Human life is expanding on what life has always been—an exercise in machine learning.

    —Stewart Brand

    http://longnow.org/seminars/02016/aug/09/quantum-computer-reality/

    —Huffduffed by adactio

  9. The Economist asks: How has DNA shaped the human race?

    Jason Palmer, editor of the Espresso daily-briefing app, is joined by geneticist and broadcaster Adam Rutherford to get to the bottom of the stories told by human DNA. They discuss the genetics of sprinters, the misguided nature v nurture debate and how promiscuous humans’ forebears were.

    ===
    Original video: https://soundcloud.com/theeconomist/the-economist-asks-how-has-dna-shaped-the-human-race
    Downloaded by http://huffduff-video.snarfed.org/ on Sat, 20 Aug 2016 09:36:21 GMT Available for 30 days after download

    —Huffduffed by adactio

  10. Cory Doctorow on legally disabling DRM (for good)

    The O’Reilly Security Podcast: The chilling effects of DRM, nascent pro-security industries, and the narrative power of machines.In this episode, I talk with Cory Doctorow, a journalist, activist, and science fiction writer.

    We discuss the EFF lawsuit against the U.S. government, the prospect for a whole new industry of pro-security businesses, and the new W3C DRM specification.Here are some highlights from our discussion around DRM:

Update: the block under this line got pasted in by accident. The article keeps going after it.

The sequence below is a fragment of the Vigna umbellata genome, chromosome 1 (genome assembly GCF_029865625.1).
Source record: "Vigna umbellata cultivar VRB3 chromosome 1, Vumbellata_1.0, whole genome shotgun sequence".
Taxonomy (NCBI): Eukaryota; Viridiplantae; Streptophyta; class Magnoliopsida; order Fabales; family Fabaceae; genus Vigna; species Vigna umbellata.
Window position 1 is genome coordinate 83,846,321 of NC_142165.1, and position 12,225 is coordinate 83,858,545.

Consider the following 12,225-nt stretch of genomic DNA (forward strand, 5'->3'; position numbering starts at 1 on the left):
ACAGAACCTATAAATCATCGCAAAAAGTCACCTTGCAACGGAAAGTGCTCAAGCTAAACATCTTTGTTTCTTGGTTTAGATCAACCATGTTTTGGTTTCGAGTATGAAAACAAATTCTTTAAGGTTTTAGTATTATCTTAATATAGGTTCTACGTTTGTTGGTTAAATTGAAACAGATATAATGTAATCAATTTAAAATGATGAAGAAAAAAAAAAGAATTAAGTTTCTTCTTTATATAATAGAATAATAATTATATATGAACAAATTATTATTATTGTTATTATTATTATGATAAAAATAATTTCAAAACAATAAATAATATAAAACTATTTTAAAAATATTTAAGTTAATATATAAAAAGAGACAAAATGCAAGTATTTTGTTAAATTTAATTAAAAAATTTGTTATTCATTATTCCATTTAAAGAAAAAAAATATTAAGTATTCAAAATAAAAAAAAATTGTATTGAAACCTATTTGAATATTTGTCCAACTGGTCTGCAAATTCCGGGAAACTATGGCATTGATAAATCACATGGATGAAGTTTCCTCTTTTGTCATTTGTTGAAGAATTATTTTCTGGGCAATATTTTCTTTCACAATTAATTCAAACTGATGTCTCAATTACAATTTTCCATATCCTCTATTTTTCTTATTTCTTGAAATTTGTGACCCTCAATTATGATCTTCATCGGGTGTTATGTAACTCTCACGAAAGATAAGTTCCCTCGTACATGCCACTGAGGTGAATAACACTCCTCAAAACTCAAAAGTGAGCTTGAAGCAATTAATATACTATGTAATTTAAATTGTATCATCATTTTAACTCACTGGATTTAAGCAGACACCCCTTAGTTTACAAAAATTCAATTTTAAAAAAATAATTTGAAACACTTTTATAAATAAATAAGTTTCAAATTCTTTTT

How to sue the government: Taking on the DCMA

    We [Electronic Frontier Foundation] are representing [Bunny Huang and Matthew Green] in a case that challenges the constitutionality of Section 1201 of the DMCA. The DMCA is this notoriously complicated copyright law, the Digital Millennium Copyright Act, that was brought in in 1998. Section 1201 is the part that relates to bypassing digital rights management (DRM), or digital restrictions management as some people call it. The law says that it’s against the rules to bypass this, even for lawful purposes, and that it imposes very severe civil and criminal penalties. There’s a $500,000 fine and a five-year prison sentence for a first offense provided for in the statute. The law’s been on the books, obviously, for a very long time—since 1998. Given that all digital technology works by making copies, it’s hard to imagine a digital technology that can’t be used to infringe copyright; no digital technology would be legal.